High Tech High: Unboxed

High Tech High’s own in house teaching and learning magazine, including useful project cards inspirational for curriculum design.  

Dan Willingham:  Why don’t students like school?

Cognitive scientist Dan Willingham focuses his acclaimed research on the biological and cognitive basis of learning. His book will help teachers improve their practice by explaining how they and their students think and learn. It reveals–the importance of story, emotion, memory, context, and routine in building knowledge and creating lasting learning experiences.” Source:

IDEO: ‘The Field Guide to Human-Centred Design’

At, part of our mission is to spread human-centered design to social sector practitioners around the world. The Field Guide to Human-Centered Design reveals our process with the key mindsets that underpin how and why we think about design for the social sector, 57 clear-to-use design methods for new and experienced practitioners, and from-the-field case studies of human-centered design in action. The Field Guide has everything you need to understand the people you’re designing for, to have more effective brainstorms, to prototype your ideas, and to ultimately arrive at more creative solutions.” Source:

An Interview with Rob Riordan, co-founder High Tech High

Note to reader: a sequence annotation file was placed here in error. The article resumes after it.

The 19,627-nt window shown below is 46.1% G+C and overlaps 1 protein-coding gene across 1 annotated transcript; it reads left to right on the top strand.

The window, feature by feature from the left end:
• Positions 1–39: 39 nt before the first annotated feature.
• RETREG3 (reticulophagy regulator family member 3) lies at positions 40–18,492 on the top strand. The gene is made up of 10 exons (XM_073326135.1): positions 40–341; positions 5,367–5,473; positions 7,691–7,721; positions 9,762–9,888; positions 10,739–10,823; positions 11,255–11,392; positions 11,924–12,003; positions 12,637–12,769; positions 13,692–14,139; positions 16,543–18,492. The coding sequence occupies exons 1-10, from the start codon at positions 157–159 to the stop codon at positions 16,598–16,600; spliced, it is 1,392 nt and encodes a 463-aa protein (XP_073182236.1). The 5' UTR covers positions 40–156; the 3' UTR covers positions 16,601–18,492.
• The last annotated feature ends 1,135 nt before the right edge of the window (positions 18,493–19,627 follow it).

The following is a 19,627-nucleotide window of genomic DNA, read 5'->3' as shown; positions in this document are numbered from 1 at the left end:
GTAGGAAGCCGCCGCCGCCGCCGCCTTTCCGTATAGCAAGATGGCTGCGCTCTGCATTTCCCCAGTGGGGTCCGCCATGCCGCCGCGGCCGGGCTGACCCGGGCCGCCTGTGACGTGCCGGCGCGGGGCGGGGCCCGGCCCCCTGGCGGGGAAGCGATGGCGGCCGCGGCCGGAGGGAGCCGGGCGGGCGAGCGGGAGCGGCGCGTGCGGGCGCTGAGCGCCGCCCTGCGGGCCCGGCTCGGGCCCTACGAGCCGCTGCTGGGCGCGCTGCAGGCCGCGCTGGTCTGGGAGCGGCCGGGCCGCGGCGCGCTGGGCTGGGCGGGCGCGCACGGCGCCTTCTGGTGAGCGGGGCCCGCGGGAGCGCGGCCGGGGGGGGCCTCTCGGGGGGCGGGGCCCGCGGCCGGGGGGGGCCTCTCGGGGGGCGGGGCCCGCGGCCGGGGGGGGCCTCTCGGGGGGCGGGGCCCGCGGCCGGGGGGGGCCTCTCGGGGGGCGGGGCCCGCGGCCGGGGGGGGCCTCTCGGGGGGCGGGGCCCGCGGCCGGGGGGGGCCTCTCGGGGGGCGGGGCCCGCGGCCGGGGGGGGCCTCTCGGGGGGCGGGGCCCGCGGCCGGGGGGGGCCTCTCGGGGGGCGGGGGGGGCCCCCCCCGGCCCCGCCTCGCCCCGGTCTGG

An interview undertaken by one of Infinity School’s founders during his research and study expedition to California, the focus of which was innovative curriculum and school design.  

Jelmer Evers & Rene Kneyber: ‘Flip the System’

In this book, teachers from around the world and other educational experts such as Andy Hargreaves, Ann Lieberman, Stephen Ball, Gert Biesta, Tom Bennett and many more, make the case to move away from this uneducational economic approach, to instead embrace a more humane, more democratic approach to education. This approach is called ‘flipping the system’, a move that places teachers exactly where they need to be – at the steering wheel of educational systems worldwide.” Source:

OECD research findings and report addressing Innovative Learning Environments

These reports collect together evidence of the most innovative learning environments from around the world and synthesise the necessary design principles underpinning an innovative education.

Jeff Robin: Art teacher at High Tech High

Art teacher at High Tech High, explains in a series of animated videos the fundamentals of project based learning.


Expeditionary Learning ‘Protocols’

These teacher and student Protocol and Resources for leading learning present a structured guide for impactful learning experiences.